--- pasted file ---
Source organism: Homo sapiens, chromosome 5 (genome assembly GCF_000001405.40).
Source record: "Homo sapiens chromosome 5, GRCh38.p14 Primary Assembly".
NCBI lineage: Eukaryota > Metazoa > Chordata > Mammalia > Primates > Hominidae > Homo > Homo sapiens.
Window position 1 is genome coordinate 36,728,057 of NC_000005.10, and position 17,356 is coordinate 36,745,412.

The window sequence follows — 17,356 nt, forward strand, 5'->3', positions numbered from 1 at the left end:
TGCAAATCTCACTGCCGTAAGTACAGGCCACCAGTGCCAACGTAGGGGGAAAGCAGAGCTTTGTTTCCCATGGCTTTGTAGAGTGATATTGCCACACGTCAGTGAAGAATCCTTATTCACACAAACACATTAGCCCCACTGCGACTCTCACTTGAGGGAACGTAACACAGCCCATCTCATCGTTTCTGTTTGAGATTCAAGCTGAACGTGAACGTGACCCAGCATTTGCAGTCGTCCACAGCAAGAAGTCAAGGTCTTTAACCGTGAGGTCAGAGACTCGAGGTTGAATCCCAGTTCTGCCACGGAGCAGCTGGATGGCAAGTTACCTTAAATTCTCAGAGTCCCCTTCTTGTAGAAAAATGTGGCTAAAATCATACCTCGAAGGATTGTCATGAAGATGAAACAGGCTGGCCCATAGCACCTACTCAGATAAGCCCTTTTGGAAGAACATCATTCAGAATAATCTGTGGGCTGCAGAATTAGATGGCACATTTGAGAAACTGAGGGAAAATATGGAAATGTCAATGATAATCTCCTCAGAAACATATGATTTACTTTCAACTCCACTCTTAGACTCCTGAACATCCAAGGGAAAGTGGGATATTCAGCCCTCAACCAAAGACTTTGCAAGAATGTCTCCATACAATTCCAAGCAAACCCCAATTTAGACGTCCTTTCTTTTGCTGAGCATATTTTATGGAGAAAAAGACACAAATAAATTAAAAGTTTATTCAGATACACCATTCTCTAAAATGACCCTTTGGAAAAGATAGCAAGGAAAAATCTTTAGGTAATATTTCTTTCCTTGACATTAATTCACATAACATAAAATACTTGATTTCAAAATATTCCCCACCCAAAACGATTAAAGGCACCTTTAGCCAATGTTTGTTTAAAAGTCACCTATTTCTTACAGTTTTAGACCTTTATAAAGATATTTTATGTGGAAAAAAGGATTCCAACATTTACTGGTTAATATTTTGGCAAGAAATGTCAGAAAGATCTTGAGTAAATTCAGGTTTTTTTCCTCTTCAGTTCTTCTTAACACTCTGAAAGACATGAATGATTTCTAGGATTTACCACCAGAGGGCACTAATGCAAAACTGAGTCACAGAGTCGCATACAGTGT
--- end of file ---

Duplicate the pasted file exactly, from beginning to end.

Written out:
Source organism: Homo sapiens, chromosome 5 (genome assembly GCF_000001405.40).
Source record: "Homo sapiens chromosome 5, GRCh38.p14 Primary Assembly".
NCBI lineage: Eukaryota > Metazoa > Chordata > Mammalia > Primates > Hominidae > Homo > Homo sapiens.
Window position 1 is genome coordinate 36,728,057 of NC_000005.10, and position 17,356 is coordinate 36,745,412.

The window sequence follows — 17,356 nt, forward strand, 5'->3', positions numbered from 1 at the left end:
TGCAAATCTCACTGCCGTAAGTACAGGCCACCAGTGCCAACGTAGGGGGAAAGCAGAGCTTTGTTTCCCATGGCTTTGTAGAGTGATATTGCCACACGTCAGTGAAGAATCCTTATTCACACAAACACATTAGCCCCACTGCGACTCTCACTTGAGGGAACGTAACACAGCCCATCTCATCGTTTCTGTTTGAGATTCAAGCTGAACGTGAACGTGACCCAGCATTTGCAGTCGTCCACAGCAAGAAGTCAAGGTCTTTAACCGTGAGGTCAGAGACTCGAGGTTGAATCCCAGTTCTGCCACGGAGCAGCTGGATGGCAAGTTACCTTAAATTCTCAGAGTCCCCTTCTTGTAGAAAAATGTGGCTAAAATCATACCTCGAAGGATTGTCATGAAGATGAAACAGGCTGGCCCATAGCACCTACTCAGATAAGCCCTTTTGGAAGAACATCATTCAGAATAATCTGTGGGCTGCAGAATTAGATGGCACATTTGAGAAACTGAGGGAAAATATGGAAATGTCAATGATAATCTCCTCAGAAACATATGATTTACTTTCAACTCCACTCTTAGACTCCTGAACATCCAAGGGAAAGTGGGATATTCAGCCCTCAACCAAAGACTTTGCAAGAATGTCTCCATACAATTCCAAGCAAACCCCAATTTAGACGTCCTTTCTTTTGCTGAGCATATTTTATGGAGAAAAAGACACAAATAAATTAAAAGTTTATTCAGATACACCATTCTCTAAAATGACCCTTTGGAAAAGATAGCAAGGAAAAATCTTTAGGTAATATTTCTTTCCTTGACATTAATTCACATAACATAAAATACTTGATTTCAAAATATTCCCCACCCAAAACGATTAAAGGCACCTTTAGCCAATGTTTGTTTAAAAGTCACCTATTTCTTACAGTTTTAGACCTTTATAAAGATATTTTATGTGGAAAAAAGGATTCCAACATTTACTGGTTAATATTTTGGCAAGAAATGTCAGAAAGATCTTGAGTAAATTCAGGTTTTTTTCCTCTTCAGTTCTTCTTAACACTCTGAAAGACATGAATGATTTCTAGGATTTACCACCAGAGGGCACTAATGCAAAACTGAGTCACAGAGTCGCATACAGTGT